Inventory number
Goya y Lucientes, Francisco de
Women carrying Pitchers
1791 - 1792
262 cm x 160 cm
Genre and Society
On display
Colección Real : Pintado a fines de 1791 y principios de 1792. Entregado en fecha indeterminada, en 1792, a la Real Fábrica de Tapices de Santa Bárbara, Madrid. Transferido entre 1856-1857 desde la Fábrica de Tapices al Palacio Real, Madrid (sótanos del oficio de tapicería). Ingresó en el Prado por reales órdenes de 18.1 y 9.2. de 1870.

Three women have come to fill their pitchers at a fountain. Two are young and the third, middle aged. The one in the foreground, and the eldest, gaze directly at the viewer with an attentive and bold look of complicity, like the boy that accompanies them. The young women balance the pitchers on their heads with a difficult equilibrium, a traditional symbol of feminine virtue. Goya paints the pitchers covered and uncovered and one of the women, who is in profile, listens as the middle-aged one whispers something in her ear. This is an allusion to the subject of the matchmaker that Goya dealt with repeatedly in his work.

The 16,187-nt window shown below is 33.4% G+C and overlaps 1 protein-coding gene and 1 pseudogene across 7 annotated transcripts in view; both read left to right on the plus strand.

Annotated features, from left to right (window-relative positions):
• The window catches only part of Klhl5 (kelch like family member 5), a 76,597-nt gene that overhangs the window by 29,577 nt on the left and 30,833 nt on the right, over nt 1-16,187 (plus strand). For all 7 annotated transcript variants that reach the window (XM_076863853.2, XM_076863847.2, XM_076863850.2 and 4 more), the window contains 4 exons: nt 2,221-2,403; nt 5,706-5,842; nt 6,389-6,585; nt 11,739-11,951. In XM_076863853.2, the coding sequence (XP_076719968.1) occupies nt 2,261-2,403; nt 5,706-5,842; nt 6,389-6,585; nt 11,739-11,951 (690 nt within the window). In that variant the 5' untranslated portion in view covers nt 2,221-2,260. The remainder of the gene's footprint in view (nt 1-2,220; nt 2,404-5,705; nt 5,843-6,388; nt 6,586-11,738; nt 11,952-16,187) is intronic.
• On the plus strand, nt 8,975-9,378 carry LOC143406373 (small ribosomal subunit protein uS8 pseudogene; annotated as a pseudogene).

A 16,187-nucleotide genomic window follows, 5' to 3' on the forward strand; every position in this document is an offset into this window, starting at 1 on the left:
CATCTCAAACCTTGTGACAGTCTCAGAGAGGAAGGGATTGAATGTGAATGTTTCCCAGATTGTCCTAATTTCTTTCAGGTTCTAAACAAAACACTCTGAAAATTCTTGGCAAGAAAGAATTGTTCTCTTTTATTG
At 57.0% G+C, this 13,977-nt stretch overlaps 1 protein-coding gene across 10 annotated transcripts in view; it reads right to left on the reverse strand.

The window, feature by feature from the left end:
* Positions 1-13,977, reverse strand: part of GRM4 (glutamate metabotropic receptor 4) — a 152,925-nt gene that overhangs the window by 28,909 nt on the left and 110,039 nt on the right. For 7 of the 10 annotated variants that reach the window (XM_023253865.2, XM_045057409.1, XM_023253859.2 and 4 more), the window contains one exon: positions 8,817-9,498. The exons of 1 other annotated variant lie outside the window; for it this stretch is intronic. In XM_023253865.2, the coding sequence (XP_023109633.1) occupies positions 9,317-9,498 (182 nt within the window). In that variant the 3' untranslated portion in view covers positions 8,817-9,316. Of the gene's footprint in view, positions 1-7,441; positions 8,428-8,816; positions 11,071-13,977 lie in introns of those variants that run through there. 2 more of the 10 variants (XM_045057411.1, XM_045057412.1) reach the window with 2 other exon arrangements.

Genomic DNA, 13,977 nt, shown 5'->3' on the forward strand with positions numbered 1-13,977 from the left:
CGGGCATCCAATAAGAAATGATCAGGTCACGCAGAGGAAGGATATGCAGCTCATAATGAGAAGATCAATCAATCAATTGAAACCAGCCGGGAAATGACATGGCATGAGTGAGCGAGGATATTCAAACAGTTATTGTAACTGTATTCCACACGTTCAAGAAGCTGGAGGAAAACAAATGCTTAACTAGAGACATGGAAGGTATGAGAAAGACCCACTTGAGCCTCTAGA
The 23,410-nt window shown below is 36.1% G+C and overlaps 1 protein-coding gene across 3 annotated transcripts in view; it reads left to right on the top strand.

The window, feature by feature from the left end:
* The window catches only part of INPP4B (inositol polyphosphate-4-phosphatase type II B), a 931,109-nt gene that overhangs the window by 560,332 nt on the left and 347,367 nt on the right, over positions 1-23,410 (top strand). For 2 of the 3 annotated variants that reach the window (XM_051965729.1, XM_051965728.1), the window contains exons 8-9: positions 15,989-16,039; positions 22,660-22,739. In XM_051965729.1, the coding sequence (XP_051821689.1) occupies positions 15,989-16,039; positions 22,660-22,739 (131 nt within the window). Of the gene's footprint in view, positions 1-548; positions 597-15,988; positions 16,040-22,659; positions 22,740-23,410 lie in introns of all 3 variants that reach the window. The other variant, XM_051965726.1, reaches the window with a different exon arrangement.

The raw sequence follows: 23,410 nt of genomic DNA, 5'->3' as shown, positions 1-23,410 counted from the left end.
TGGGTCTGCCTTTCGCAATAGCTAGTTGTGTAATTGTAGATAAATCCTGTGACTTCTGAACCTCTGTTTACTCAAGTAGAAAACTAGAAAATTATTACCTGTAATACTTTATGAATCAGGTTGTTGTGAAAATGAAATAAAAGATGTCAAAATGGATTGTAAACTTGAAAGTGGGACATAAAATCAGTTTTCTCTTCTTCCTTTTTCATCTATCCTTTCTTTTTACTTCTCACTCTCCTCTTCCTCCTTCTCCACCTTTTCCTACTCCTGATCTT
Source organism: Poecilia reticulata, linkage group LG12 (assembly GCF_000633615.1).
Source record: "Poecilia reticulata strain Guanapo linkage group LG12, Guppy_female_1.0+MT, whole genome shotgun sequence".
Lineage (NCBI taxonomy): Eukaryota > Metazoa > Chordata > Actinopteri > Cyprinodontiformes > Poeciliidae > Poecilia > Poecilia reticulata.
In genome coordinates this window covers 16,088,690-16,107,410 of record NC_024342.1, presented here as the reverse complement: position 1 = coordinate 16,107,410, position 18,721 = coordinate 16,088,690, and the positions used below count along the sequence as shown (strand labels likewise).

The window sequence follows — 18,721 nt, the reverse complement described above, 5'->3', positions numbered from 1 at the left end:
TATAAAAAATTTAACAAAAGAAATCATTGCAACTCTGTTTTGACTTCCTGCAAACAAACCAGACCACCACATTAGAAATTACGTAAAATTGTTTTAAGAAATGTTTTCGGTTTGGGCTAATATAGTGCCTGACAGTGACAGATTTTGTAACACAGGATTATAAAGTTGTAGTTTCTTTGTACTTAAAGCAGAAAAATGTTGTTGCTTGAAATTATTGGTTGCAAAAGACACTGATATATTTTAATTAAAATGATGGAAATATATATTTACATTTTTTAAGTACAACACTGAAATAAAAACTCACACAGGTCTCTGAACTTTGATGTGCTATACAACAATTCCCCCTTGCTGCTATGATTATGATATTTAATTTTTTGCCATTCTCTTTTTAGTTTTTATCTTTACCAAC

The painting is a cartoon for one of the tapestries intended for Carlos IV's office at El Escorial. It depicts a country scene, as was requested by the Monarch, but as was customary for this painter, a social message underlies the realistic surface. This work also refers to women's domination of men, an obsession that Goya reflected in many of his works.

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